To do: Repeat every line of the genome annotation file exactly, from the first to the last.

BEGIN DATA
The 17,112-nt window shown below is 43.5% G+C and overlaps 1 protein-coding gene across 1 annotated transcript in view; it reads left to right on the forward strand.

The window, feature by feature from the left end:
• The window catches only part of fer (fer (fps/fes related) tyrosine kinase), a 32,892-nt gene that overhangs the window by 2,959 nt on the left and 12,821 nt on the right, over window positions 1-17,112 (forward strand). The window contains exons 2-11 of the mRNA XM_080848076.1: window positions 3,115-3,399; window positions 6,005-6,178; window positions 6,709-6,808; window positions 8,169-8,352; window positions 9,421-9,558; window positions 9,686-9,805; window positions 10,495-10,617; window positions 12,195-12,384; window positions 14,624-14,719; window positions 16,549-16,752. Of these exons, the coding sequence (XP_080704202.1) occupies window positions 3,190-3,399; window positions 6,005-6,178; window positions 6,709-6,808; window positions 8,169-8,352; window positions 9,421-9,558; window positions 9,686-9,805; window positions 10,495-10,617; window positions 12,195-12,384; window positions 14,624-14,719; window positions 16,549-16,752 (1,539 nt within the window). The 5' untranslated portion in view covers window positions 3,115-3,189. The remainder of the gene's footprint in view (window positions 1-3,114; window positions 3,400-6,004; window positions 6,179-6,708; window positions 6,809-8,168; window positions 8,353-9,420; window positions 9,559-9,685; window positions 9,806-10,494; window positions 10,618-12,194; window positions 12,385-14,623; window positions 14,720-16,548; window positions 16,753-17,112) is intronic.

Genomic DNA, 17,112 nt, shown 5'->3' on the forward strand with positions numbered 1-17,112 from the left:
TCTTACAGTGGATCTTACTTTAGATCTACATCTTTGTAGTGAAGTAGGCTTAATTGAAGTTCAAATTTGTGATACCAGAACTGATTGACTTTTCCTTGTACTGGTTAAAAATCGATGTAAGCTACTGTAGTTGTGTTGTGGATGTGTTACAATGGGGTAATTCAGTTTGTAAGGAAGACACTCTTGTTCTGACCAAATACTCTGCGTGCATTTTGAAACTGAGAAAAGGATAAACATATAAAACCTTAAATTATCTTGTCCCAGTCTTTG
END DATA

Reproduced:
The 17,112-nt window shown below is 43.5% G+C and overlaps 1 protein-coding gene across 1 annotated transcript in view; it reads left to right on the forward strand.

The window, feature by feature from the left end:
• The window catches only part of fer (fer (fps/fes related) tyrosine kinase), a 32,892-nt gene that overhangs the window by 2,959 nt on the left and 12,821 nt on the right, over window positions 1-17,112 (forward strand). The window contains exons 2-11 of the mRNA XM_080848076.1: window positions 3,115-3,399; window positions 6,005-6,178; window positions 6,709-6,808; window positions 8,169-8,352; window positions 9,421-9,558; window positions 9,686-9,805; window positions 10,495-10,617; window positions 12,195-12,384; window positions 14,624-14,719; window positions 16,549-16,752. Of these exons, the coding sequence (XP_080704202.1) occupies window positions 3,190-3,399; window positions 6,005-6,178; window positions 6,709-6,808; window positions 8,169-8,352; window positions 9,421-9,558; window positions 9,686-9,805; window positions 10,495-10,617; window positions 12,195-12,384; window positions 14,624-14,719; window positions 16,549-16,752 (1,539 nt within the window). The 5' untranslated portion in view covers window positions 3,115-3,189. The remainder of the gene's footprint in view (window positions 1-3,114; window positions 3,400-6,004; window positions 6,179-6,708; window positions 6,809-8,168; window positions 8,353-9,420; window positions 9,559-9,685; window positions 9,806-10,494; window positions 10,618-12,194; window positions 12,385-14,623; window positions 14,720-16,548; window positions 16,753-17,112) is intronic.

Genomic DNA, 17,112 nt, shown 5'->3' on the forward strand with positions numbered 1-17,112 from the left:
TCTTACAGTGGATCTTACTTTAGATCTACATCTTTGTAGTGAAGTAGGCTTAATTGAAGTTCAAATTTGTGATACCAGAACTGATTGACTTTTCCTTGTACTGGTTAAAAATCGATGTAAGCTACTGTAGTTGTGTTGTGGATGTGTTACAATGGGGTAATTCAGTTTGTAAGGAAGACACTCTTGTTCTGACCAAATACTCTGCGTGCATTTTGAAACTGAGAAAAGGATAAACATATAAAACCTTAAATTATCTTGTCCCAGTCTTTG